Television

This Week’s Worst Person in Westeros: Everyone

Game of Thrones is back with House of the Dragon, and so is our weekly debate.

A still shows a royal court with a dragon seal, Jaehaerys on the throne and, photoshopped around him, just about every single person in the first episode of House of the Dragon
Pictured: This week’s worst person in Westeros. Photo illustration by Slate. Photos by Warner Media.

After each episode of House of the Dragon, Slate writers will gather to answer a crucial question: Who is the worst person in Westeros? This week: senior editor Sam Adams and editorial assistant Nadira Goffe answer the call.

Sam Adams: And we’re back! A mere 39 months after Game of Thrones wound down with one of the most-watched and most-hated series finales in recent memory, George R.R. Martin and co. have transported us back to Westeros for the premiere of the prequel series House of the Dragon. The series will tell the story of what Martin’s readers know as the Dance of the Dragons, the battle for the throne that grew into a bloody civil war and recast the Targaryens from benevolent monarchs to power-mad—and eventually, just-plain-mad—tyrants. But in the first episode, things start relatively calmly, with the aging king Jaehaerys Targaryen declaring his successor. (Reentering Martin’s fictional world means rehabituating one’s typing fingers to his eccentric spellings, but at least Jaehaerys won’t be around for long.) Although Jaehaerys is apparently a wise and benevolent king, he’s also a wee bit sexist, enough to skip over his eldest descendent-who-happens-to-be-a-woman, Rhaenys, to name his eldest male descendent, Viserys, the heir to the throne instead. It’s not clear there’s any tradition of women ruling in Westeros, but the stink-eye coming off Lady Rhaenys in the series’ opening scene indicates the choice causes plenty of bad blood. And indeed, as the narrator—the voice of Viserys’ daughter, Rhaenyra, who we won’t meet in her adult form until the show’s sixth episode—warns us, “the only thing that could tear down the House of the Dragon … was itself.”

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But enough mansplaining from me. Nadira, welcome to the Worst Person in Westeros. The first few minutes of the series might be too early to start naming candidates, but I have to ask: Is Jaehaerys the Worst?

Nadira Goffe: Thanks for the welcome, Sam. To answer your question: It’s never too early to name a candidate for the Worst Person in Westeros, but I don’t think Jaehaerys earns it this round. Listen, I do not dream of labor and so I do not dream of running an entire realm, but apparently Rhaenys did when she saw the opportunity present itself. To be deprived of that simply because you’re a woman, as we’re led to believe, is upsetting. To take it further, this decision made by “all the lords” of Jaehaerys’ time (though I’m sure Jaehaerys likely had final say) also labeled Rhaenys as “the Queen Who Never Was” from then on, which simply adds salt to the wound.

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But as horrible as it is, it’s not unexpected of a king in Westeros to uphold precedent, so I’m not sure I can fault Jaehaerys alone. (I do want to fault the voice-over narration from adult Rhaenyra, who attempts to make us appalled at the decision as if it wasn’t expected and typical.) Even then, I think the real reason why the worst person isn’t Jaehaerys is because, while he may have made a harmful choice, it’s not nearly as brutal as some choices made by other characters throughout the episode.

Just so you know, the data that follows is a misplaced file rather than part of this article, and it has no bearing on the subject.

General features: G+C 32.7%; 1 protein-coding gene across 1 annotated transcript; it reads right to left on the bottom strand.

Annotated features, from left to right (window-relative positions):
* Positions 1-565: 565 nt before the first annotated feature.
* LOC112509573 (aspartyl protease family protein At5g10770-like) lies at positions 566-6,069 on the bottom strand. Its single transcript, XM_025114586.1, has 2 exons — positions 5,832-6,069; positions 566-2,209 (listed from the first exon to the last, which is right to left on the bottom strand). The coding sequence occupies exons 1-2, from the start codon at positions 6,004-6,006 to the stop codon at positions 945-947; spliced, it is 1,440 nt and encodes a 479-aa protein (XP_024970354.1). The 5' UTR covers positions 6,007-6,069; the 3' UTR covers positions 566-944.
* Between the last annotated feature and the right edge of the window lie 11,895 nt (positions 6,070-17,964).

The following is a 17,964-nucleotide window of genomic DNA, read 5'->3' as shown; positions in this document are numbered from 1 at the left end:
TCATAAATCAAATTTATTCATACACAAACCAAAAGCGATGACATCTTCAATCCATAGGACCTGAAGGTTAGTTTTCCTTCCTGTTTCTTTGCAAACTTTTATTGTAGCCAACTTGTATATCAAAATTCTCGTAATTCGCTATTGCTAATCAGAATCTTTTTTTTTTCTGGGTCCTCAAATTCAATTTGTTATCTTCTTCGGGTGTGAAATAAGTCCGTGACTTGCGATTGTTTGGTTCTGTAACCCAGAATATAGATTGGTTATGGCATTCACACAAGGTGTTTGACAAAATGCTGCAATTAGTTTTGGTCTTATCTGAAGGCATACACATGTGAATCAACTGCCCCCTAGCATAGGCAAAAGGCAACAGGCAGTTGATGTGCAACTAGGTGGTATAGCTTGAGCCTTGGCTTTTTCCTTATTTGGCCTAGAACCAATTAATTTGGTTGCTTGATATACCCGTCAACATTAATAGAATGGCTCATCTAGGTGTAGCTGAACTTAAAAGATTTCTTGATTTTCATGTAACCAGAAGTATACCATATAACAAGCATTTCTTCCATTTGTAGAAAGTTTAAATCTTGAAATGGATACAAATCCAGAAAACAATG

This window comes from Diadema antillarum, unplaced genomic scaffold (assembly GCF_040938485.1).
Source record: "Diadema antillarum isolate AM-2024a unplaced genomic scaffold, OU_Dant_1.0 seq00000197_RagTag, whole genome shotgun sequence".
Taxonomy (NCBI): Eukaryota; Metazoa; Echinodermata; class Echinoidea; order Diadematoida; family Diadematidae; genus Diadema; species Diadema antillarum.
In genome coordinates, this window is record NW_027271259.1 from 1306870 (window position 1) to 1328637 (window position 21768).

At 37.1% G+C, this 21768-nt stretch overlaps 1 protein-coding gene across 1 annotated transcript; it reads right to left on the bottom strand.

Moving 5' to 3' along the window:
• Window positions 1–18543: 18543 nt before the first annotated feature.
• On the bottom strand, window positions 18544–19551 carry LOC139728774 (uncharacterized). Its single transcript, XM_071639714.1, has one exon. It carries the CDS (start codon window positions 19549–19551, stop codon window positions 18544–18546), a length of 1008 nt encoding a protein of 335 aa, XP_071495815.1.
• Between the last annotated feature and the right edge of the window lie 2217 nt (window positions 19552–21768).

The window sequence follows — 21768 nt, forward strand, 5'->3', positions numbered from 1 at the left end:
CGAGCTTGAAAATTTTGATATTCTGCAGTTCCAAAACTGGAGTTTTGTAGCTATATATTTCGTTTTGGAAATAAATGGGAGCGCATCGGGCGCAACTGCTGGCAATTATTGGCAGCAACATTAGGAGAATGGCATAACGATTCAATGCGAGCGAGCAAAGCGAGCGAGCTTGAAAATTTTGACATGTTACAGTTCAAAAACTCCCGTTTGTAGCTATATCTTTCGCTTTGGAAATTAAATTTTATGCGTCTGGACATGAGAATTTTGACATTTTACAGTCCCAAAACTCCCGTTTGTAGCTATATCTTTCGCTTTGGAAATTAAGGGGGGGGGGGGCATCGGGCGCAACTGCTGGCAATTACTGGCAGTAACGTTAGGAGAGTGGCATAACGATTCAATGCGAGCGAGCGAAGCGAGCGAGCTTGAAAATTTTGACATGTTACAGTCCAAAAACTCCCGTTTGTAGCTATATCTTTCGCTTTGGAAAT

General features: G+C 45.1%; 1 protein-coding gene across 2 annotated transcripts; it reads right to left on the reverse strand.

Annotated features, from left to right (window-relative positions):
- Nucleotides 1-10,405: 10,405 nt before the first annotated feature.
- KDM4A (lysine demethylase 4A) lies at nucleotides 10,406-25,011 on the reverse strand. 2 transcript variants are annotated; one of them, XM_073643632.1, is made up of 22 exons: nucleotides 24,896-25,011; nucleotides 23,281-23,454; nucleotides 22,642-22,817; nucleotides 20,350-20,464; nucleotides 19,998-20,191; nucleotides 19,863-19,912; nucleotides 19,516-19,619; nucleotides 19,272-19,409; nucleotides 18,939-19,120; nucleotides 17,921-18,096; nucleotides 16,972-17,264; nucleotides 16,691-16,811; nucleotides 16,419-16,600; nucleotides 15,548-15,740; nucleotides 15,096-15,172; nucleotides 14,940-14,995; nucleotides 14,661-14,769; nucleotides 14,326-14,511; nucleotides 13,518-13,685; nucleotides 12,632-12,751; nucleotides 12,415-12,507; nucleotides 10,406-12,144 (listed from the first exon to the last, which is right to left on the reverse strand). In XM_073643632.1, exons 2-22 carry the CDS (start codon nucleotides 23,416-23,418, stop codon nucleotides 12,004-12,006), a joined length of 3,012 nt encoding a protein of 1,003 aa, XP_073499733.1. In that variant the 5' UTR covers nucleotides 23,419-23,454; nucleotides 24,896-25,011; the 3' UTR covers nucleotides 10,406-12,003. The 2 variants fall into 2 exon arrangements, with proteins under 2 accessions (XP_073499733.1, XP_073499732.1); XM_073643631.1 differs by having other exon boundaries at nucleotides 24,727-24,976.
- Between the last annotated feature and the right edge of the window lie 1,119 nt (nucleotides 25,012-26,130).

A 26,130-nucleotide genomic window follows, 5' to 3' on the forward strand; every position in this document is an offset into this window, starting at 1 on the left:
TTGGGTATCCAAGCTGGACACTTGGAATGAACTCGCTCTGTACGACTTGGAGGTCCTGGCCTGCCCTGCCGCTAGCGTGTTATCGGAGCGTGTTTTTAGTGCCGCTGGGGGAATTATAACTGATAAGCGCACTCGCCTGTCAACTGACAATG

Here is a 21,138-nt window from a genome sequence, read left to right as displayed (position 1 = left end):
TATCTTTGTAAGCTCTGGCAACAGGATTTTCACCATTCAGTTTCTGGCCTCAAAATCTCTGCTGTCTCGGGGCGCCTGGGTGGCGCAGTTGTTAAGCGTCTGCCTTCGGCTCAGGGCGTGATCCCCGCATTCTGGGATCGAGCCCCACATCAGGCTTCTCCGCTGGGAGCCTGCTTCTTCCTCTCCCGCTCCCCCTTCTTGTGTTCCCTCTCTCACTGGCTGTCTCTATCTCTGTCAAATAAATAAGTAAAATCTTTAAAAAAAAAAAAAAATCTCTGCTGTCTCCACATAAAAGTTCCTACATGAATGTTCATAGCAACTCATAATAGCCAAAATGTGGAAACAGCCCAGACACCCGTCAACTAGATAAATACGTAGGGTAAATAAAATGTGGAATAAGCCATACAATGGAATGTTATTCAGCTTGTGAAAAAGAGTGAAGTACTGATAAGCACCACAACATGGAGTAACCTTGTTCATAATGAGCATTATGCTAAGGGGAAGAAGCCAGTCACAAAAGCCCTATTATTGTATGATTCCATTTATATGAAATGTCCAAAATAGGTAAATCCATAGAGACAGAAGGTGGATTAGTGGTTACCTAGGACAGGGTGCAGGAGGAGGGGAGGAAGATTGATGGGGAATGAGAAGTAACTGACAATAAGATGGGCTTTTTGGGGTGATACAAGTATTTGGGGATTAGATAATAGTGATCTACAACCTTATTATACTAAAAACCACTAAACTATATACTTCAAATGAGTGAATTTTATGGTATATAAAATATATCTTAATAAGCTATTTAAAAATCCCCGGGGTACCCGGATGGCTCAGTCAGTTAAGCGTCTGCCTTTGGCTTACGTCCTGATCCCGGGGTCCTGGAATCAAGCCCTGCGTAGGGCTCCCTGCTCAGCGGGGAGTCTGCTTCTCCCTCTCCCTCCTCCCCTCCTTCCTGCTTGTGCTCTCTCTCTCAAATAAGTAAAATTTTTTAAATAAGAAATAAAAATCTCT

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Adams: Speaking of brutality—as the Game of Thrones–verse requires we must—the heavy in this first episode is Viserys’ brother, Daemon, an ambitious and bloodthirsty schemer whose naked lust for the throne threatens to destabilize the entire realm. After failed stints in various government offices, he’s been named commander of the city watch—basically King’s Landing’s police force—which seemed like a nice out-of-the-way place to park him. But he’s turned them into a finely honed and vicious fighting force who make their new incarnation known by rampaging through the streets and delivering justice to alleged offenders on the spot, lopping off hands, heads, and, in the case of one rapist, what I think are supposed to be his balls. (There’s a lengthy close-up of the severed body part for further examination.) He’s vicious and cruel, though not unbeatable—after brutalizing his way to the finals of a jousting tournament, he has to yield rather than get his head smashed by his opponent’s mace—and he does seem awfully fond of his niece, Rhaenyra. Maybe too fond, in fact: When he can’t climax in a whorehouse, the prostitute offers to bring in a woman with the Targaryen family’s trademark “silver hair.”

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Daemon’s a loose cannon, for sure. But surely a garden-variety psycho is not the most odious this series has to offer. What do you think, Nadira. Could Daemon be the worst?

Goffe: Here’s where I mention that I really love when Matt Smith gets to dive into some villainy. And villain-out he does as the tempestuous, quick-to-fisticuffs Daemon Targaryen. When he “brutalized his way” to the jousting finals, as you noted, he did so by injuring the horse his opponent was riding, causing them both to go down. Though the horse ended up walking away all right (I think), I still cringed: What did the horse do to deserve that?! And yeah, I definitely got some weird incestuous-attraction vibes from him in his scene with Rhaenyra (incest being yet another thing the GoT-verse requires us to ponder). But you’re right, when it comes to violent psychopaths, the GoT-verse has enough that it can be difficult for one to stand out. Beyond his physical brutality, he’s emotionally brutal as well, referring to Viserys’ son, who died hours after being born, as “King for a Day.” This comment, which he makes in a brothel no less, leads to Daemon being rejected as heir to the throne and practically exiled from court.